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Produce, Disseminate or Possess Child Abuse Material

Possessing, Disseminating or Producing Child Abuse Material is an offence under section 91H of the Crimes Act 1900 which carries a maximum penalty of 10 years in prison

To establish the offence, the prosecution must prove beyond reasonable doubt that you:

  1. Possessed, disseminated or produced material
  2. Which was child abuse material

‘Possession’ includes physical custody or control of material or data

‘Dissemination’ includes:

  1. sending, supplying, exhibiting, transmitting or communicating to another
  2. making available for access by another, and
  3. entering an agreement or arrangement to do so

‘Production’ includes:

  1. filming, photographing, printing or otherwise making
  2. altering or manipulating, and
  3. entering an agreement or arrangement to do so

‘Child abuse material’ is that which depicts or describes in a way that reasonable persons would regard as being offensive:

  1. The private parts of a person who is, or appears to be or is implied to be, a child, or
  2. A person who is, or appears to be or is implied to be, a child:

As a victim of torture, cruelty or physical abuse, or engaged in or apparently engaged in a sexual pose or sexual activity, or in the presence of another who is engaged in or apparently engaged in a sexual pose or sexual activity.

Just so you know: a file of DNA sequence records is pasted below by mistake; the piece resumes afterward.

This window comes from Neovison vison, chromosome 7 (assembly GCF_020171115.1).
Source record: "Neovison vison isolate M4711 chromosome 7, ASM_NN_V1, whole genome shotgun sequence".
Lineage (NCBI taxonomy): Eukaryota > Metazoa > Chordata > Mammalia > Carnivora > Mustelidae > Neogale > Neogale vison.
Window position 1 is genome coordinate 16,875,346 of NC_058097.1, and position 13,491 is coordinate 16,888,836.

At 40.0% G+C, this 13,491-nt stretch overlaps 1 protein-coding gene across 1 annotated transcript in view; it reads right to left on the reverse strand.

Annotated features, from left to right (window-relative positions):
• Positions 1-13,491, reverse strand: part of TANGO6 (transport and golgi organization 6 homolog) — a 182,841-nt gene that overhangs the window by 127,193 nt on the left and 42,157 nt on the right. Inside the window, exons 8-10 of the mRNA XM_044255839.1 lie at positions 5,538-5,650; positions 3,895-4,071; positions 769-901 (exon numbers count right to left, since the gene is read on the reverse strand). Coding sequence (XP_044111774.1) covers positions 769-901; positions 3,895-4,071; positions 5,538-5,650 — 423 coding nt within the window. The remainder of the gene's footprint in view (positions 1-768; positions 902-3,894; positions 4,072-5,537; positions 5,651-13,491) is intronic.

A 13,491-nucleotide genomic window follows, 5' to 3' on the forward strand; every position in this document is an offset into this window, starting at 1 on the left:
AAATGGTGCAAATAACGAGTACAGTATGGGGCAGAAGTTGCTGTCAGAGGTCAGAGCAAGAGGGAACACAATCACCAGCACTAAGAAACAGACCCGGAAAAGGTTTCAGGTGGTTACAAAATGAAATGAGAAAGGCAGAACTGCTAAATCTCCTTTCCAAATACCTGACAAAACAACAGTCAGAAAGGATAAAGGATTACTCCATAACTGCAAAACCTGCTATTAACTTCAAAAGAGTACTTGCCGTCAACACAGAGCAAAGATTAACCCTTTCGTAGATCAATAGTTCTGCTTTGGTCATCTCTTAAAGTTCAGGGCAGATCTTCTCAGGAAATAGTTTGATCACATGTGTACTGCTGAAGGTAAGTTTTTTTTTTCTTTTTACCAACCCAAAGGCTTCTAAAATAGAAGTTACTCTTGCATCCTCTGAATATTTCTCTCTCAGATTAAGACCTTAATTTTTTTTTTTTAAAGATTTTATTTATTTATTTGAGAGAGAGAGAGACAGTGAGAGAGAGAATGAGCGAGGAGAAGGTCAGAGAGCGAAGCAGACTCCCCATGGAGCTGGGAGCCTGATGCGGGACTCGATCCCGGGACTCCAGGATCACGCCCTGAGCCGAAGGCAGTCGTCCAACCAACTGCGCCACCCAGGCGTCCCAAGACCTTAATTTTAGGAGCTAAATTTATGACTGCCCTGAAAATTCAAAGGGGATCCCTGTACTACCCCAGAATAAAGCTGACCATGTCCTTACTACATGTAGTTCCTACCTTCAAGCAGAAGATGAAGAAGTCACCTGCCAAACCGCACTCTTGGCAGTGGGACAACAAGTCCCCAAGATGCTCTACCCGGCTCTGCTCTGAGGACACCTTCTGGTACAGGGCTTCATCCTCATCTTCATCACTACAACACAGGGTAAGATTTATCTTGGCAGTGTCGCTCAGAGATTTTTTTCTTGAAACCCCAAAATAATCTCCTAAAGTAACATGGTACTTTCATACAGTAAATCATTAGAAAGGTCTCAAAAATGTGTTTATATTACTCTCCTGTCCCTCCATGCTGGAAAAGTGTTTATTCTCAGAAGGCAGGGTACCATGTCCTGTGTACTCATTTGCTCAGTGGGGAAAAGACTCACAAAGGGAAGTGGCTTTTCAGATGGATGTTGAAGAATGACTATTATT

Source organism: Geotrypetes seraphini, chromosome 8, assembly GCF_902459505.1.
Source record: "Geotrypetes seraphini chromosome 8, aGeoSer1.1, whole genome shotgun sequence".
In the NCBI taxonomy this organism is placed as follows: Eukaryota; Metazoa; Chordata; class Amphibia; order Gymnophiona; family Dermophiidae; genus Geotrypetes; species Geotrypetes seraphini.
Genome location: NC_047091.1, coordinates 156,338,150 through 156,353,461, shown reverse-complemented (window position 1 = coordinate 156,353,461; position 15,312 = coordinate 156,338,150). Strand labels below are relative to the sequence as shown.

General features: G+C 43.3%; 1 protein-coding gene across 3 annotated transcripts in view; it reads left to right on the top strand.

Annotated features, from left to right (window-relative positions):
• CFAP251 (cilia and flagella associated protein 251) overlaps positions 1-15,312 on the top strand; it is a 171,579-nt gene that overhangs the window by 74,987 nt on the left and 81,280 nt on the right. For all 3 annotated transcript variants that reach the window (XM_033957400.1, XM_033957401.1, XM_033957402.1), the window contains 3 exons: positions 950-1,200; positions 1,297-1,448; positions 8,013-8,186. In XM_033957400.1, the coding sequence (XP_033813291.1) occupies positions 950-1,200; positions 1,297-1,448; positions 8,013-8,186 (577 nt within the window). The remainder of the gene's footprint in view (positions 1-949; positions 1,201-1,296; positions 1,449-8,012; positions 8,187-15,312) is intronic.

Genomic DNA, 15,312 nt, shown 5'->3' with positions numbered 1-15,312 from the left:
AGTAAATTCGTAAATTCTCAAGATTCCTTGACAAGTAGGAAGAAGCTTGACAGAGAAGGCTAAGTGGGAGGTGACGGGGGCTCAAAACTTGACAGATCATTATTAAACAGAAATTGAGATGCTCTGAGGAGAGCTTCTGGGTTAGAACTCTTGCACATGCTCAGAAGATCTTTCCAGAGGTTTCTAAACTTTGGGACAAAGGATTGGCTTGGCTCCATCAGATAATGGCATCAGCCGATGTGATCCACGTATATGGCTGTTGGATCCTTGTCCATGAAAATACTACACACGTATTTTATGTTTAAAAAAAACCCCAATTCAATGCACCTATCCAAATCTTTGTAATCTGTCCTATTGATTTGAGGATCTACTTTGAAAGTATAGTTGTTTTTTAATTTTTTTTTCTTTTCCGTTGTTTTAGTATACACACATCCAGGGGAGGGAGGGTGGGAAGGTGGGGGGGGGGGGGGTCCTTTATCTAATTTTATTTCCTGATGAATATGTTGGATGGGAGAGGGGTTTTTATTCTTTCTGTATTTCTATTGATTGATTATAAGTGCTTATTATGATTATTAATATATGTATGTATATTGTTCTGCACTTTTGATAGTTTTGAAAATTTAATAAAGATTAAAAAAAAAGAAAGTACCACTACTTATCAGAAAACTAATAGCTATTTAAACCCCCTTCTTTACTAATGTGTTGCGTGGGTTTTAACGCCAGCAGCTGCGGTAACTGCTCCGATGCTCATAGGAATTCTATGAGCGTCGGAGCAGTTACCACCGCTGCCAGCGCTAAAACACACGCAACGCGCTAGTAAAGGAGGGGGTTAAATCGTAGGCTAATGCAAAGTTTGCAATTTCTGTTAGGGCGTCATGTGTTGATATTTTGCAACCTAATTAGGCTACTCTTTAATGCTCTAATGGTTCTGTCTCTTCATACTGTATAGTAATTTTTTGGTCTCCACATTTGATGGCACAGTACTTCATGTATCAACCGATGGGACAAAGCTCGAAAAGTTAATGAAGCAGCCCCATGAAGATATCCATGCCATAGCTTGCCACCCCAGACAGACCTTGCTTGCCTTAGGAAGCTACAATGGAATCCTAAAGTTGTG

In determining whether material is offensive to a reasonable person, the following matters must be taken into account:

  • the standards of morality, decency and propriety accepted by reasonable adults
  • the literary, artistic or educational merit (if any) of the material
  • the journalistic merit (if any) of the material
  • the general character of the material

‘Private parts’ is defined as:

The genital or anal area, whether bare or covered by underwear, or the breasts of a female, or transgender or intersex person identifying as female whether or not the breasts are developed

For the purposes of the offence, a ‘child’ is a person under the age of 16 years

Defences to the charge include where:

  1. You did not know, and could not reasonable have known, that you possessed, disseminated or produced it
  2. Your conduct benefited the public through law enforcement or administration, or the administration of justice, and did not extend beyond it
  3. The material received a classification for publication
  4. The use of the material was approved by the Attorney-General for research
  5. The material depicts you and would not be child abuse material in the absence of your image

An additional defence to possessing child abuse material is where you received it unsolicited and took reasonable steps to get rid of it upon becoming aware of its nature

An exception to the offence is where:

  1. The possession of the material occurred when you were under 18, and
  2. A reasonable person would consider the possession acceptable considering:
  • The nature and content of the material
  • The circumstances whereby you came to possess it
  • The age, vulnerability and circumstances of the child depicted
  • Your age, vulnerability and circumstances, and
  • The relationship between you and the child depicted

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